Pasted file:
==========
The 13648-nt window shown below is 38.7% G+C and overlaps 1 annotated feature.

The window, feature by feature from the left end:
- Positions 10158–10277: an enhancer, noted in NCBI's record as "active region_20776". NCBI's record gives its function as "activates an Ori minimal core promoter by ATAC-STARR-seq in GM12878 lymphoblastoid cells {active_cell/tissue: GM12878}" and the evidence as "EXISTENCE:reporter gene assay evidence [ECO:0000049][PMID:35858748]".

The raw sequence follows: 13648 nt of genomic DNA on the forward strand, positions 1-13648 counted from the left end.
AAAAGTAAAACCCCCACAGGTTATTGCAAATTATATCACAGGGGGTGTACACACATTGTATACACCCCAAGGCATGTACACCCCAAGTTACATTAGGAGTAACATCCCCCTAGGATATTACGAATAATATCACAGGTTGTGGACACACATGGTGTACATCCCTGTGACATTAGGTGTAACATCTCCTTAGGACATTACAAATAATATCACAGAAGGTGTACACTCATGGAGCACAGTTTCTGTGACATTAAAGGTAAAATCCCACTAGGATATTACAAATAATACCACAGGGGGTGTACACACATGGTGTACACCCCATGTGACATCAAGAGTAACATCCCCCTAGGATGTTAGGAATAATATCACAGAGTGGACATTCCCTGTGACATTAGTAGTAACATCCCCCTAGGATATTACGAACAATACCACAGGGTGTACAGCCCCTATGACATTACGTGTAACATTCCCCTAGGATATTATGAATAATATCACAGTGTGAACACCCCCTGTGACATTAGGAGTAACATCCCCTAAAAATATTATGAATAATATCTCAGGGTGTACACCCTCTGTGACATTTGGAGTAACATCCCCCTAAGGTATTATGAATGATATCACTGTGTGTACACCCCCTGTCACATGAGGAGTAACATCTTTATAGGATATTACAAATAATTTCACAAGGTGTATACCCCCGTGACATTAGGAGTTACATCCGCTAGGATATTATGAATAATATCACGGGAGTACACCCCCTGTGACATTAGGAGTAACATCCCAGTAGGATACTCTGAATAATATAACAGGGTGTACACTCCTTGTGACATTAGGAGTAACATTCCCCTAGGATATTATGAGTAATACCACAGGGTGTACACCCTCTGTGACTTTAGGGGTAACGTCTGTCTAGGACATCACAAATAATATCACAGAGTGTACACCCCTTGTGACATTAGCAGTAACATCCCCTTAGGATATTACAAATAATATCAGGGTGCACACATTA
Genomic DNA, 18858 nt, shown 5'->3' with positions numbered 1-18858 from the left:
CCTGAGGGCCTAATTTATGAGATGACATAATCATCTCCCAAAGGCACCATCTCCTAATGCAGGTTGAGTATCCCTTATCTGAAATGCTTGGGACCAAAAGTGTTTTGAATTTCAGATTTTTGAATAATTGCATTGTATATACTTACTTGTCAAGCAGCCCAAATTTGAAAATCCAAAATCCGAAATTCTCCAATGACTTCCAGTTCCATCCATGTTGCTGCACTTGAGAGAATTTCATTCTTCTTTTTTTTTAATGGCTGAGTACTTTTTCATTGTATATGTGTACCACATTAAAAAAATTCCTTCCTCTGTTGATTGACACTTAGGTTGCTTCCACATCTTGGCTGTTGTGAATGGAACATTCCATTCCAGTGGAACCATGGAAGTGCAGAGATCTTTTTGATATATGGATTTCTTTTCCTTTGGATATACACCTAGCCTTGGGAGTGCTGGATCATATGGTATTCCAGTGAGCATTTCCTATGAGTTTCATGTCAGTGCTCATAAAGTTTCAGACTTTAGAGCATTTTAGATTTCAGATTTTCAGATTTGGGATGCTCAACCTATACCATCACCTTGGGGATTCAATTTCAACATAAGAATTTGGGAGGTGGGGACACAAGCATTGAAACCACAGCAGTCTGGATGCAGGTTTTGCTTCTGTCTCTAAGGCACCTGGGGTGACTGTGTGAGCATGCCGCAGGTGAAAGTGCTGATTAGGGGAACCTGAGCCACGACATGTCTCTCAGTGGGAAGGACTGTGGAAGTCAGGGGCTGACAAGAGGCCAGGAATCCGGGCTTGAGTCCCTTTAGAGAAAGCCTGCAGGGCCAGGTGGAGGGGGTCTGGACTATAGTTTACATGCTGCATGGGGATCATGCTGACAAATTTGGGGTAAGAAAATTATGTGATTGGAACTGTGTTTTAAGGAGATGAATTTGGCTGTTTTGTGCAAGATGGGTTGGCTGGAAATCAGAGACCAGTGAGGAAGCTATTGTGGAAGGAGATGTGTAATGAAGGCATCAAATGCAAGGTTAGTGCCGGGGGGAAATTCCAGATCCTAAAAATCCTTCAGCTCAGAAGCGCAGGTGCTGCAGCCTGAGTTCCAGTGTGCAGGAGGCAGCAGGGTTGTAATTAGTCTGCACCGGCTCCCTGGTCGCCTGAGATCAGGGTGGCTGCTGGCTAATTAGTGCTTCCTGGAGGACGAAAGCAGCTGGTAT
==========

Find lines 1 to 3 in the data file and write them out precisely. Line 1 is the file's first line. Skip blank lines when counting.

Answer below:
The 13648-nt window shown below is 38.7% G+C and overlaps 1 annotated feature.

The window, feature by feature from the left end:
- Positions 10158–10277: an enhancer, noted in NCBI's record as "active region_20776". NCBI's record gives its function as "activates an Ori minimal core promoter by ATAC-STARR-seq in GM12878 lymphoblastoid cells {active_cell/tissue: GM12878}" and the evidence as "EXISTENCE:reporter gene assay evidence [ECO:0000049][PMID:35858748]".